At 15, Kunis became a pin-up for keg-swilling frat boys as Jackie Burkhart, the spoiled gossip on Fox’s That ’70s Show, a role she inhabited for eight years. (She was hired when she was 14, a fact she hid from casting directors who were reluctant to employ a minor.) Jackie was pretty, looked good in bell-bottoms and used her high-pitched voice to wheedle, gripe, whine and manipulate. You’d be forgiven for assuming, based on her performance, that she was destined to remain Ashton Kutcher’s arm candy forever.

Kunis didn’t do much to burnish her credibility, posing half-nude, at all of 16, on the cover of Stuff magazine under the barely legal headline, “Mila Kunis Dares You to Look.” (These days, she claims she would never be photographed in a bikini unless “someone air-brushed the shit out of it.”) On hiatus from the show, Kunis appeared in iffy movies like American Psycho 2, a bargain-bin sequel to the Christian Bale cult classic. “I didn’t think this was going to be my career at 16,” Kunis says without apology, twirling the drawstrings on her hoodie between her slender fingers. “Any movie I did prior to the age of 20, I did because I could.”

While carefully smothering a plate of raw oysters in cocktail sauce, Kunis talks about why Sarah Marshall worked. “It’s one of those movies that comes around once in a blue moon. You just go with it and don’t ask questions,” she says. “When [co-star] Kristen Bell and I got the script, we met with [screenwriter] Jason Segel and [director] Nick Stoller, and we talked about what these characters would do in different situations, how they would react. We talked and talked, and then they tailor-made the characters for us. Rachel is very close to me. To my personality, she’s the closest of any character I’ve played by far.”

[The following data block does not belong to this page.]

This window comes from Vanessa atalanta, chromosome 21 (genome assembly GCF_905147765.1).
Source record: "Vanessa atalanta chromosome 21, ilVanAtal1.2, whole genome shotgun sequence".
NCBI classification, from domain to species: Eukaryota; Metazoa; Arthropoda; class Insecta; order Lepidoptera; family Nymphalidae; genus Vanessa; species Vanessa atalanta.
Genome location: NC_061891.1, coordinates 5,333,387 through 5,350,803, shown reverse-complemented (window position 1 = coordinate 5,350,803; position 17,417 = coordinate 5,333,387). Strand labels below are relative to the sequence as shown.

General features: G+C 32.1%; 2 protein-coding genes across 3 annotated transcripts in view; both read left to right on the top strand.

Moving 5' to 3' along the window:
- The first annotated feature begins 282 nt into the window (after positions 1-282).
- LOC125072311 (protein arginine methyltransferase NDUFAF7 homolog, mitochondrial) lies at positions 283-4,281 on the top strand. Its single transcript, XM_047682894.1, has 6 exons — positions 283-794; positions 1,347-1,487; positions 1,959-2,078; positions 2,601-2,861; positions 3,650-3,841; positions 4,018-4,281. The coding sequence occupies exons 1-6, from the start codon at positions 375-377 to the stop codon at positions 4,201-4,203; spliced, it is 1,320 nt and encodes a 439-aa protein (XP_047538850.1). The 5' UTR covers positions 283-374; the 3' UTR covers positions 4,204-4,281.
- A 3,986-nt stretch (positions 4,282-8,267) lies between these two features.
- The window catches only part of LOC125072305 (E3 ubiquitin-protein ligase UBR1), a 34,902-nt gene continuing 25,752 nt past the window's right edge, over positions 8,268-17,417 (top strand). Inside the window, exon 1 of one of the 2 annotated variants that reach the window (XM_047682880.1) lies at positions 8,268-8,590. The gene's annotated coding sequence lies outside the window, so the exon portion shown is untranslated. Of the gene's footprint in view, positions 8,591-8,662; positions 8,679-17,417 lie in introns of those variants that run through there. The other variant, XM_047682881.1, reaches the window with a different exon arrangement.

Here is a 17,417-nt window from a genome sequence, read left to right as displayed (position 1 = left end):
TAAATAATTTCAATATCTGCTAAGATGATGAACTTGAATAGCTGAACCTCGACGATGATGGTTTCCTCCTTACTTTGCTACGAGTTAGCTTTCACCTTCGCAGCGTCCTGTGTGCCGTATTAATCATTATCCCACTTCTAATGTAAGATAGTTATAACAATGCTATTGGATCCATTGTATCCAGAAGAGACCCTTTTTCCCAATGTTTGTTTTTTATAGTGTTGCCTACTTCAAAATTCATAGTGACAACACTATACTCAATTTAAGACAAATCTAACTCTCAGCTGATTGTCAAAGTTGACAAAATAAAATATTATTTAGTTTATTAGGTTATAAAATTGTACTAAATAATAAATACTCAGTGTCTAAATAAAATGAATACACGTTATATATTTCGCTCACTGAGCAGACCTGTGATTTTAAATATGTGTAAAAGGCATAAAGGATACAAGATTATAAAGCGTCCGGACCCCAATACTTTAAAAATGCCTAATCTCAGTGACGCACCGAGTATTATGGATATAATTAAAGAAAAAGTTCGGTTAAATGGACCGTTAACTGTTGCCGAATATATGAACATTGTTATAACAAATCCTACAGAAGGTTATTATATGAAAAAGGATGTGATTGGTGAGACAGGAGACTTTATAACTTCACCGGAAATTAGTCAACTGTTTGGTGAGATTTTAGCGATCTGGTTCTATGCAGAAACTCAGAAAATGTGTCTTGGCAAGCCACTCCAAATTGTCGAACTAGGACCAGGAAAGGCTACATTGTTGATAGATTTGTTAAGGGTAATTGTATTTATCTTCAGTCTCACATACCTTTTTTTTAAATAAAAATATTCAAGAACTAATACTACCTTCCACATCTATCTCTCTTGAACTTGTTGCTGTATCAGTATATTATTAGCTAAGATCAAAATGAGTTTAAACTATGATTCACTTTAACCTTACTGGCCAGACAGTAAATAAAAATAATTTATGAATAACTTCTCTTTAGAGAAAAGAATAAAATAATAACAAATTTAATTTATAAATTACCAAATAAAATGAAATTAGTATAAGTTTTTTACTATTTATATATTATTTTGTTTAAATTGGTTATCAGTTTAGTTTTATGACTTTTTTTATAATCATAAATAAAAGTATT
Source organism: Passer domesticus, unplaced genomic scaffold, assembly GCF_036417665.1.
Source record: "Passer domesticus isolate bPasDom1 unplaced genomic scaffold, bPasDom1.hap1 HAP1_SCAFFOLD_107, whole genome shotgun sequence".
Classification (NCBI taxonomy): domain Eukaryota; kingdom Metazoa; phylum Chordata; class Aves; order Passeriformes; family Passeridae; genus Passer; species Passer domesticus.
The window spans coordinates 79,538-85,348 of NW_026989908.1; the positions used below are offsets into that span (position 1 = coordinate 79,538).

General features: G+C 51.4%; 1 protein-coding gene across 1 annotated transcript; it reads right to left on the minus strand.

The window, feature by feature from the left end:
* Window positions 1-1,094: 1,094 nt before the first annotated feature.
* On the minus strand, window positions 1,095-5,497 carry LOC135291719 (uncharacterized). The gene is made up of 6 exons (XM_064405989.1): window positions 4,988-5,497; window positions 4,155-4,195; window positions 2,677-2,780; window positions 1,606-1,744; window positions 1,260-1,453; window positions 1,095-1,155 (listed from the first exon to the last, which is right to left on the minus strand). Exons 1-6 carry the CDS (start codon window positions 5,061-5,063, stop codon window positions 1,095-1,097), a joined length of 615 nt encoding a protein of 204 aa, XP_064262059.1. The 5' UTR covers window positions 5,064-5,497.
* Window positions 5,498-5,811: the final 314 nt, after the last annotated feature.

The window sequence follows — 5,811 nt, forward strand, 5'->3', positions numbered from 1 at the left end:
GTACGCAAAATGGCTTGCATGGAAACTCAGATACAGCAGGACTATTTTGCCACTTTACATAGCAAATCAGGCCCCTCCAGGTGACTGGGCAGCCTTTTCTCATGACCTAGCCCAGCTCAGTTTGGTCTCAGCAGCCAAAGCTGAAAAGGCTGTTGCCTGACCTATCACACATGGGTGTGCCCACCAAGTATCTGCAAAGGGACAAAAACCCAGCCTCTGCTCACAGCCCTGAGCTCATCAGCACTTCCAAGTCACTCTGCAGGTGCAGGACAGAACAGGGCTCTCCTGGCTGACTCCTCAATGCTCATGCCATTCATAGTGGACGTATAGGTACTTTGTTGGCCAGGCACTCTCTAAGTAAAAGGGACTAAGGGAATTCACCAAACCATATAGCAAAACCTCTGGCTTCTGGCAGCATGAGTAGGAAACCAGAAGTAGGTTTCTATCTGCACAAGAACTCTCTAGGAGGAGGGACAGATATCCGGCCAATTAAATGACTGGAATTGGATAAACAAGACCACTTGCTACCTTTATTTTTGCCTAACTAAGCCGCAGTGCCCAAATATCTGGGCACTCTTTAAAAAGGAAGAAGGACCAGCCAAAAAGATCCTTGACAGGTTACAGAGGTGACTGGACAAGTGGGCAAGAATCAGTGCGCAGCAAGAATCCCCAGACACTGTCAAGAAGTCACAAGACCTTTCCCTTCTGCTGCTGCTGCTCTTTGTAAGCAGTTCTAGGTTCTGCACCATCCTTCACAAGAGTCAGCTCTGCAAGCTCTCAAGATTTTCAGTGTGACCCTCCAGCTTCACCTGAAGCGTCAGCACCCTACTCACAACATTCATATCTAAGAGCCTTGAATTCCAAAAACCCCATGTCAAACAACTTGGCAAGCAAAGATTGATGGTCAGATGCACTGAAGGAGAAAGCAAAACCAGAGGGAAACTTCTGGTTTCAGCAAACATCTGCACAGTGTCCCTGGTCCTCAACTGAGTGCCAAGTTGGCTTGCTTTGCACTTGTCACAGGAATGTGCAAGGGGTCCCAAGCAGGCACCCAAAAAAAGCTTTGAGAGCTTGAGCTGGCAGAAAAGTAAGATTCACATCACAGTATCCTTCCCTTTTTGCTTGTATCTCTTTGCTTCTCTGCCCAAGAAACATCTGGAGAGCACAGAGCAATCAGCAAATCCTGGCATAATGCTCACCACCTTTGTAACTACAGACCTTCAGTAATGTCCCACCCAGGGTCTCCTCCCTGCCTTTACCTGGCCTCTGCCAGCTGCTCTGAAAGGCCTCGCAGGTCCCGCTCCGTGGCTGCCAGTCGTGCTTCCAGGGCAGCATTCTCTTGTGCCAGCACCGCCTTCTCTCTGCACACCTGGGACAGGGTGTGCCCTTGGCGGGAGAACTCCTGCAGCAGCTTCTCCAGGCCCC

Even Segel, who also starred in the film, was surprised by Kunis’ knockout performance. “When I wrote Mila’s part, I tried to imagine the perfect woman to meet at the wrong time,” he says. “I had no idea Mila would come in and not only be the perfect woman, but also add depth and complexity to the male fantasy of ‘the perfect woman.’ She made me look like a good writer.”

The film’s effect on her career has been palpable. “The quality of work I was able to get and fight for increased,” Kunis says, as proved by her next project, Black Swan, Darren Aronofsky’s top-secret follow-up to last year’s Mickey Rourke-resurrector, The Wrestler. “I first saw Mila in Forgetting Sarah Marshall,” Aronofsky says of his casting choice. “She electrified me and made the screen sizzle. I instantly knew I wanted to work with her.”

Black Swan is a psychological thriller set in the ruthless world of ballet in New York City. To prepare, Kunis endured a punishing ballerina boot camp for more than two months, practicing seven days a week, five hours each day. “I just skipped about 10 years of ballerina training and started as if I’m a professional,” she says, laughing. “Every day, I tore the ligaments in my calves and I would think, What am I doing to myself?”

Kunis plays Lilly, the unhinged and possibly sadistic yin to the yang of Nina, her uptight rival played by close friend Natalie Portman. “It’s like a real-life version of the third act of Swan Lake,” she says, treading carefully around plot secrets. “I just feel like such a douche because I can’t talk about it. It’s not even that big of a deal. It’s a fucking movie. It’s not like I’m saving the world.”

Talk drifts to online chatter of a rumored sex scene with Portman, something she’s also weary of discussing. Surely, she understands why the rumor has fans in a tizzy. Kunis’ black nail-polished fingers hit the table in a cascade of taps. “Sure,” she says, with a roll of her eyes. “It’s two girls making out, and guys have a thing for that. And Nat is like every guy’s dream. She’s a nerd’s idea of heaven. The whole thing is silly, but I can see why people care.”

~ by jennylilbit on December 3, 2009.

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